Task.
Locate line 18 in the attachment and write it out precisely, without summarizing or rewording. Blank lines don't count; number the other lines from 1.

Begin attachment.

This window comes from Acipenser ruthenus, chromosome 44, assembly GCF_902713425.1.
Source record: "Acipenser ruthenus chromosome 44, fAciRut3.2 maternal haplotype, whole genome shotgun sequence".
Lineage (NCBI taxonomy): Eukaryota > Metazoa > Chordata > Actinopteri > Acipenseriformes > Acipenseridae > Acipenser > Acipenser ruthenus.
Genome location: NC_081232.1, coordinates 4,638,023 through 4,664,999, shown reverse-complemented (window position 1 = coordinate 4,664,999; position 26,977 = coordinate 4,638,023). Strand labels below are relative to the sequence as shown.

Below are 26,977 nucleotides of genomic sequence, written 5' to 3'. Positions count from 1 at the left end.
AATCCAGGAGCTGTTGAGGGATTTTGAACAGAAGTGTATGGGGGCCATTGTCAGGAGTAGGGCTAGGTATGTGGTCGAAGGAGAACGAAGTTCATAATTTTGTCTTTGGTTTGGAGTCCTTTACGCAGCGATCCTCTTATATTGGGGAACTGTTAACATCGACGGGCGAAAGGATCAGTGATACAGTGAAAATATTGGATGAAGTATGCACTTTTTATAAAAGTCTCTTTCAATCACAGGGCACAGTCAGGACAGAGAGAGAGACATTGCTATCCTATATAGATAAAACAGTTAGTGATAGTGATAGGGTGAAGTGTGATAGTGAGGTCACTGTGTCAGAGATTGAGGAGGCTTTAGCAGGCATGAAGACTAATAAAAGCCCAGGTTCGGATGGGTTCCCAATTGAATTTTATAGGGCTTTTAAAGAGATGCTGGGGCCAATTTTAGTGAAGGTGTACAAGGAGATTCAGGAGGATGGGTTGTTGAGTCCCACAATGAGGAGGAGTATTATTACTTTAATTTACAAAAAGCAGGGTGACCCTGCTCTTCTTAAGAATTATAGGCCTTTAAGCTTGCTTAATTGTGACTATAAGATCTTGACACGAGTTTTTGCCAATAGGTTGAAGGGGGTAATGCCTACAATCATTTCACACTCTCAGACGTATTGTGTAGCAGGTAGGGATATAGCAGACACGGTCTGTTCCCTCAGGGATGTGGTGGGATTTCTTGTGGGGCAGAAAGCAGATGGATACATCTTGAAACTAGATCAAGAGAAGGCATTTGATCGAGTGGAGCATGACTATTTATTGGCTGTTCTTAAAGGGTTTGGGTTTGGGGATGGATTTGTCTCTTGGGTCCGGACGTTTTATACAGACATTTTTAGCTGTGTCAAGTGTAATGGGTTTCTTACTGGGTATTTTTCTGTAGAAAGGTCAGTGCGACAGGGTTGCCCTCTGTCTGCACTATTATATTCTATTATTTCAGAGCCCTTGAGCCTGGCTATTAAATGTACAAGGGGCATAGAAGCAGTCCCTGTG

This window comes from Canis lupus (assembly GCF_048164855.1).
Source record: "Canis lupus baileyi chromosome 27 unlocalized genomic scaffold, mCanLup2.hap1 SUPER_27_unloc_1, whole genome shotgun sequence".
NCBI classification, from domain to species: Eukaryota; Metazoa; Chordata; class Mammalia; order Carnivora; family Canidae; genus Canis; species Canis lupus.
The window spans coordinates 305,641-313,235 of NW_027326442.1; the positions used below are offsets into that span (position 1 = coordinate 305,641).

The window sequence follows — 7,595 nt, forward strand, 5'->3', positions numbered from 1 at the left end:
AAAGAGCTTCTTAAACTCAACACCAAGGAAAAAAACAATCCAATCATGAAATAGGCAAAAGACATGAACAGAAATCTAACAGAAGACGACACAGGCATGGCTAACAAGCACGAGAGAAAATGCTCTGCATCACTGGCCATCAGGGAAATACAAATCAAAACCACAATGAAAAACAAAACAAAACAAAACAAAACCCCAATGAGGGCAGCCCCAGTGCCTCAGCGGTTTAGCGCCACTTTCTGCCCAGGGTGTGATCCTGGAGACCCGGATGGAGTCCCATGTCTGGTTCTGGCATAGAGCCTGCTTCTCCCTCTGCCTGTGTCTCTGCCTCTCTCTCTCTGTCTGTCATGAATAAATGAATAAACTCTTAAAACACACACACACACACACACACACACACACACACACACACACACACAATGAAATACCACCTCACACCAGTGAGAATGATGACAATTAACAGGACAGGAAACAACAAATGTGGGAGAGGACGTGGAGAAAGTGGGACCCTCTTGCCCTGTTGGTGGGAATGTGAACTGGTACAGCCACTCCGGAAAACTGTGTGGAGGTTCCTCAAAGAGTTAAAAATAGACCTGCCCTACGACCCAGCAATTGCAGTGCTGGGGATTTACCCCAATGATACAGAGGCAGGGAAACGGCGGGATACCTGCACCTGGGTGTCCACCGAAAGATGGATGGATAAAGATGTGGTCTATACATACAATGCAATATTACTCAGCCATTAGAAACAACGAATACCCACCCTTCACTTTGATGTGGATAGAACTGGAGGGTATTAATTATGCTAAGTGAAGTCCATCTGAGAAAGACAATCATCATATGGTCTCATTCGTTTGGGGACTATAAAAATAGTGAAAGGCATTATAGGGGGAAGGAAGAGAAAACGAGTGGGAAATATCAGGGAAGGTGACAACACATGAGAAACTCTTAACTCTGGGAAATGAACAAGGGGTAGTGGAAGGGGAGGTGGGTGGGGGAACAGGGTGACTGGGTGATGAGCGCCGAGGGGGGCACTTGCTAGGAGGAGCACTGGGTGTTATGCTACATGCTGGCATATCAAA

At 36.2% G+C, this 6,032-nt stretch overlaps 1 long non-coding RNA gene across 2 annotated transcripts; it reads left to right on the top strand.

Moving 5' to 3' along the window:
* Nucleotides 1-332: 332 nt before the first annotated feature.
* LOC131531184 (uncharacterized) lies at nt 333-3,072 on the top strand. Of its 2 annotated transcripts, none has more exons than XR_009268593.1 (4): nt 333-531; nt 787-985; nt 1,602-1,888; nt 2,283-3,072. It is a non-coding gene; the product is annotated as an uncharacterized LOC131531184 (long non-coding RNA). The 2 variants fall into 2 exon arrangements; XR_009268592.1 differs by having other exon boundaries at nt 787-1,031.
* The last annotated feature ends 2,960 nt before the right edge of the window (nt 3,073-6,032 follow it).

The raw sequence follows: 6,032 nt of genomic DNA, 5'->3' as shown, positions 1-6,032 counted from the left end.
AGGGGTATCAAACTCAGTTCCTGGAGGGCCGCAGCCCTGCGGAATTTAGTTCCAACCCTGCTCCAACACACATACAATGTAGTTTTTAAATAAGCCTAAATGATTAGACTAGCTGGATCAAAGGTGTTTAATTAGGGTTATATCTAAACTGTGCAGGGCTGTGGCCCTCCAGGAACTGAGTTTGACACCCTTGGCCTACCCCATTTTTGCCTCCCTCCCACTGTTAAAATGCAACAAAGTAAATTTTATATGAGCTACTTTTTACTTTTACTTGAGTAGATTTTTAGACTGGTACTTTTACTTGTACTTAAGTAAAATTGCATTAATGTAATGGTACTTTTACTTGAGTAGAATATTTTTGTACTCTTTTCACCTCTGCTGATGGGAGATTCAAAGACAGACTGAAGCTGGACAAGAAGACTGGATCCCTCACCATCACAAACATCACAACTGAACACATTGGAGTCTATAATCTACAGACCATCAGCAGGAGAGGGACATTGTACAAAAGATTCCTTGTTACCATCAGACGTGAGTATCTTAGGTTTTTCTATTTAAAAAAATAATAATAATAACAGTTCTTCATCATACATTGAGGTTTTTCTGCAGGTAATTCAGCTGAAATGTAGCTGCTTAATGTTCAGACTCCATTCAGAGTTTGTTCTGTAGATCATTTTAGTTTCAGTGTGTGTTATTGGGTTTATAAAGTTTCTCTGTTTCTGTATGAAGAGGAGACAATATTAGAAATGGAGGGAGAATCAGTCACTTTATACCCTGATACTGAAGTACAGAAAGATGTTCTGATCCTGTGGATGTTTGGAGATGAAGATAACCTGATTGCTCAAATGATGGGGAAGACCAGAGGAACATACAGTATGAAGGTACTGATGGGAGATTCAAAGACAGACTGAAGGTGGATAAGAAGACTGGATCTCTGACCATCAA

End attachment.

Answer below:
The raw sequence follows: 6,032 nt of genomic DNA, 5'->3' as shown, positions 1-6,032 counted from the left end.